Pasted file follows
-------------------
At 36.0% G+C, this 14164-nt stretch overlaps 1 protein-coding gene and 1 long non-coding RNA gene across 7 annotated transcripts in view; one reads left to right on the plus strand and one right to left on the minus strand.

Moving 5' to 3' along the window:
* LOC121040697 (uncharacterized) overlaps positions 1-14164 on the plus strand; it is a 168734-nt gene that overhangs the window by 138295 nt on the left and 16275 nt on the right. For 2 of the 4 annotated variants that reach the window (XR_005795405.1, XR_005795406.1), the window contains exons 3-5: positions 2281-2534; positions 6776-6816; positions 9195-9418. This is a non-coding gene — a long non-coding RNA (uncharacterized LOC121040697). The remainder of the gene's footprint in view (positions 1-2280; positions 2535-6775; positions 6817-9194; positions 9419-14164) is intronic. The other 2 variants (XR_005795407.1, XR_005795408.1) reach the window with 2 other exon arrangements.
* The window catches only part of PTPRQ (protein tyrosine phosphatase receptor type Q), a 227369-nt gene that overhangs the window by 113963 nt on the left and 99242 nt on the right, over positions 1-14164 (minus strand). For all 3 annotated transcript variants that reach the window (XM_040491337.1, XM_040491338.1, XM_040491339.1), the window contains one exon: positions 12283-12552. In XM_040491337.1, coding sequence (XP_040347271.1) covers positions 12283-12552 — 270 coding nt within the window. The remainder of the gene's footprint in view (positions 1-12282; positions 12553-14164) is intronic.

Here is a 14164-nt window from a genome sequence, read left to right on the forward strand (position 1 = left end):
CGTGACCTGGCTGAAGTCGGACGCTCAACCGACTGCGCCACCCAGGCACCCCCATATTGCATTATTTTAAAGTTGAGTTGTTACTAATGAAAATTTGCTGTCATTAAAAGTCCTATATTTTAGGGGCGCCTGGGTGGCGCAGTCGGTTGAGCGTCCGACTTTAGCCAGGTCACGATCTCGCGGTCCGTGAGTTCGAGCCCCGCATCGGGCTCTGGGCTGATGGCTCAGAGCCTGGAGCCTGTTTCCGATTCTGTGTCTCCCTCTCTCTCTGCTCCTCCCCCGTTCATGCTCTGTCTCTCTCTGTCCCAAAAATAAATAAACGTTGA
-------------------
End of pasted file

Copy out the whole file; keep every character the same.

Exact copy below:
At 36.0% G+C, this 14164-nt stretch overlaps 1 protein-coding gene and 1 long non-coding RNA gene across 7 annotated transcripts in view; one reads left to right on the plus strand and one right to left on the minus strand.

Moving 5' to 3' along the window:
* LOC121040697 (uncharacterized) overlaps positions 1-14164 on the plus strand; it is a 168734-nt gene that overhangs the window by 138295 nt on the left and 16275 nt on the right. For 2 of the 4 annotated variants that reach the window (XR_005795405.1, XR_005795406.1), the window contains exons 3-5: positions 2281-2534; positions 6776-6816; positions 9195-9418. This is a non-coding gene — a long non-coding RNA (uncharacterized LOC121040697). The remainder of the gene's footprint in view (positions 1-2280; positions 2535-6775; positions 6817-9194; positions 9419-14164) is intronic. The other 2 variants (XR_005795407.1, XR_005795408.1) reach the window with 2 other exon arrangements.
* The window catches only part of PTPRQ (protein tyrosine phosphatase receptor type Q), a 227369-nt gene that overhangs the window by 113963 nt on the left and 99242 nt on the right, over positions 1-14164 (minus strand). For all 3 annotated transcript variants that reach the window (XM_040491337.1, XM_040491338.1, XM_040491339.1), the window contains one exon: positions 12283-12552. In XM_040491337.1, coding sequence (XP_040347271.1) covers positions 12283-12552 — 270 coding nt within the window. The remainder of the gene's footprint in view (positions 1-12282; positions 12553-14164) is intronic.

Here is a 14164-nt window from a genome sequence, read left to right on the forward strand (position 1 = left end):
CGTGACCTGGCTGAAGTCGGACGCTCAACCGACTGCGCCACCCAGGCACCCCCATATTGCATTATTTTAAAGTTGAGTTGTTACTAATGAAAATTTGCTGTCATTAAAAGTCCTATATTTTAGGGGCGCCTGGGTGGCGCAGTCGGTTGAGCGTCCGACTTTAGCCAGGTCACGATCTCGCGGTCCGTGAGTTCGAGCCCCGCATCGGGCTCTGGGCTGATGGCTCAGAGCCTGGAGCCTGTTTCCGATTCTGTGTCTCCCTCTCTCTCTGCTCCTCCCCCGTTCATGCTCTGTCTCTCTCTGTCCCAAAAATAAATAAACGTTGA